Abstract

A small earthquake, magnitude 3.5, struck northern Illinois at 16:17 UTC (11:17 am local) on 2 September 1999. The epicenter was located about 130 km west of Chicago at latitude 4l.72°N and longitude 89.43°W, with an estimated focal depth of 5 km. The earthquake was felt within an area of about 6,500 km2, including parts of eleven counties in Illinois and adjacent parts of southern Wisconsin and eastern Iowa. Within two weeks of the event, two separate intensity surveys were initiated to investigate the effects of this earthquake. The surveys showed that Modified Mercalli Intensity reached a maximum of V.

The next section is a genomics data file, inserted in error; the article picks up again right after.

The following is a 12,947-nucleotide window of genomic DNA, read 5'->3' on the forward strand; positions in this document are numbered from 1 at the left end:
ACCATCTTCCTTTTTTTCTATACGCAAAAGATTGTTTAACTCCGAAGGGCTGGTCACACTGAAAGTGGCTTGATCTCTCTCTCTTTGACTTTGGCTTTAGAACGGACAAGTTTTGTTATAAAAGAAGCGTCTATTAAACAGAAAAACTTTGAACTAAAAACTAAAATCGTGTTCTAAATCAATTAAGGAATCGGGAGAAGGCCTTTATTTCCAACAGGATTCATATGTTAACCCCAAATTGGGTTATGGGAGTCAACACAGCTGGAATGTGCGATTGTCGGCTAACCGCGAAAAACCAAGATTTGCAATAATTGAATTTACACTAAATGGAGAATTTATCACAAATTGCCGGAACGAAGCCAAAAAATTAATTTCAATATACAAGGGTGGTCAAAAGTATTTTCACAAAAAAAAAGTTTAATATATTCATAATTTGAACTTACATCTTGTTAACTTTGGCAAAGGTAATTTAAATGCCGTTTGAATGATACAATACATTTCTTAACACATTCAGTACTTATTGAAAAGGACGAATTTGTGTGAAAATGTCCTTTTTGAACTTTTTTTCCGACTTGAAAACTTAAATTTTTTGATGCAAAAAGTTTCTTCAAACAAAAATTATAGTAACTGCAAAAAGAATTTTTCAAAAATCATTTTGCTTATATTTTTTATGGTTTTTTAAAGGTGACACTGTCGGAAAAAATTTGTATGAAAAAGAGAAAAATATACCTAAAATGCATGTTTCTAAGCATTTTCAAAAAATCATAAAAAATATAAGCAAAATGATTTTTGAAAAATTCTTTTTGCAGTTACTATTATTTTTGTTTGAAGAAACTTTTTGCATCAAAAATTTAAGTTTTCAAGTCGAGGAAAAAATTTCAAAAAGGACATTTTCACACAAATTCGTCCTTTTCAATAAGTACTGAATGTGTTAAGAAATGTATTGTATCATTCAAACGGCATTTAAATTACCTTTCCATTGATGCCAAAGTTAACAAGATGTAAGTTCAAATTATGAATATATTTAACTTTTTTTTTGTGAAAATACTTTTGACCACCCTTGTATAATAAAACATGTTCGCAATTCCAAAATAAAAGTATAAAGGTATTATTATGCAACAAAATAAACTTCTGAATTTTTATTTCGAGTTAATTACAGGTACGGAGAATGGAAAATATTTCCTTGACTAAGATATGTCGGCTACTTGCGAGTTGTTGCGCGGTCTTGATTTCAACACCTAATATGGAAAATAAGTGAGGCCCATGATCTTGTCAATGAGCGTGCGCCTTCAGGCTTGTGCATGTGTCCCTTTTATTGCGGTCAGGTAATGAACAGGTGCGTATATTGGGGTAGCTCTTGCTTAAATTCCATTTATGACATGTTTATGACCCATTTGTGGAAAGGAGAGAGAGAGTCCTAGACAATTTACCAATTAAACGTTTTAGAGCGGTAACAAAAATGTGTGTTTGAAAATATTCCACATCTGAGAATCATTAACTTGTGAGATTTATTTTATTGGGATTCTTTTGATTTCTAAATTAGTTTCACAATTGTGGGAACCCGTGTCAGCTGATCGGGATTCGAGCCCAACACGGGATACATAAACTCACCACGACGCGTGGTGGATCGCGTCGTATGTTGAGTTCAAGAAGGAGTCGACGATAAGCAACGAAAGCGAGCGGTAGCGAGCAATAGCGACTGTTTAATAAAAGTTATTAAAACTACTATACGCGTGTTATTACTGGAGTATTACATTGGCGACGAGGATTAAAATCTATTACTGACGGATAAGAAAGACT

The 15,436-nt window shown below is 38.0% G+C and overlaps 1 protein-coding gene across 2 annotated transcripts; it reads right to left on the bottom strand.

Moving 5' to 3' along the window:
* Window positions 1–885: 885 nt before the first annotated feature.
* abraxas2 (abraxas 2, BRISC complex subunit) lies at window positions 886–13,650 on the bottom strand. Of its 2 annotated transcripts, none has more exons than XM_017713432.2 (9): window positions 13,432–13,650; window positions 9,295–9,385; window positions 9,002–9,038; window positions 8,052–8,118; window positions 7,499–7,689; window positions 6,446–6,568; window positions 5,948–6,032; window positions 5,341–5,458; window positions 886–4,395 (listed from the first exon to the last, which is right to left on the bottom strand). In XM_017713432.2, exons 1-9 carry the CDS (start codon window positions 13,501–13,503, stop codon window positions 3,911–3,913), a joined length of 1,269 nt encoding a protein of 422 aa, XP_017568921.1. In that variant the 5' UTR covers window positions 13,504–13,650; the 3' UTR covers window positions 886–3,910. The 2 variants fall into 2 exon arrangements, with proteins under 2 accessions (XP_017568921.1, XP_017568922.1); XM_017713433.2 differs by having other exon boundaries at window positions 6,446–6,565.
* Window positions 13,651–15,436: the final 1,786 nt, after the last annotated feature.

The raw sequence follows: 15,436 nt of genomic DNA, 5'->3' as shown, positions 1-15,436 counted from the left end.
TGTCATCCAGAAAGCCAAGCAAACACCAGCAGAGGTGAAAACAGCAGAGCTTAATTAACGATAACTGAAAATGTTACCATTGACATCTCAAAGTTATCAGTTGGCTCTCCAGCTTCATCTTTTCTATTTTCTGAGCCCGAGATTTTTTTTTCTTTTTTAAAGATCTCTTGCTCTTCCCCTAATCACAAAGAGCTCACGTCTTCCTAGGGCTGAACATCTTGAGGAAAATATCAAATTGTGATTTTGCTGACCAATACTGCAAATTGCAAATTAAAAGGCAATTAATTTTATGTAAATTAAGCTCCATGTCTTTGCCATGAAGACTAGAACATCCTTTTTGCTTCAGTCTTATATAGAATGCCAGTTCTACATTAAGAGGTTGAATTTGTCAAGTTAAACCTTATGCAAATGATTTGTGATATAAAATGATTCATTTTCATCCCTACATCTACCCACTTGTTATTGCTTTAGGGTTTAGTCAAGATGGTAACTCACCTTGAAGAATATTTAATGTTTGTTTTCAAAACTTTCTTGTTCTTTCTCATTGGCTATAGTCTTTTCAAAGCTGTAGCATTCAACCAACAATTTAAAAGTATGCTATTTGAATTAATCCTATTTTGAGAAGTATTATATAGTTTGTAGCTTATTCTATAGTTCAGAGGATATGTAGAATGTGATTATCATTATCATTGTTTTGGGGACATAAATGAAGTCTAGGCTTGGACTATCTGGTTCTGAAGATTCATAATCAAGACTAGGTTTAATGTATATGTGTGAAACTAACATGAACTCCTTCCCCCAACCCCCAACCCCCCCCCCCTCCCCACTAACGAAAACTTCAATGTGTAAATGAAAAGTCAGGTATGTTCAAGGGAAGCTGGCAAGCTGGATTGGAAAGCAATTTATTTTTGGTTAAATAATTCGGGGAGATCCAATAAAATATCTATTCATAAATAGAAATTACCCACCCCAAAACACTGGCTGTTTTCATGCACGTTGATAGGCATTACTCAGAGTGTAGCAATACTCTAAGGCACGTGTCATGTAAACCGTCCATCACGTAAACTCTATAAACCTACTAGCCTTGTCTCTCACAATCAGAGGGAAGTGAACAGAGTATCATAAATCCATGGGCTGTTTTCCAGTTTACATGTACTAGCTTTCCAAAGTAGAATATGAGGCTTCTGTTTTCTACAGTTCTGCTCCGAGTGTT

Although small in magnitude, this earthquake is significant because it is the second instrumentally documented earthquake located on, or very near, the Peru monocline. In 1972, a magnitude 4.5 earthquake occurred about 16 km southeast of the 1999 earthquake. A focal mechanism solution from the 1972 earthquake is consistent with strike-slip movement parallel to the trend of the Peru monocline. A third small earthquake occurred about 40 km to the southeast in 1881. The size and location of this earlier event are poorly constrained, but it appears to have originated along the same structural trend as the more recent events. Although one earthquake epicenter near the Peru monocline might be considered coincidental, taken together, these three earthquakes may suggest the possible reactivation of a Paleozoic structure within the North American midcontinent.

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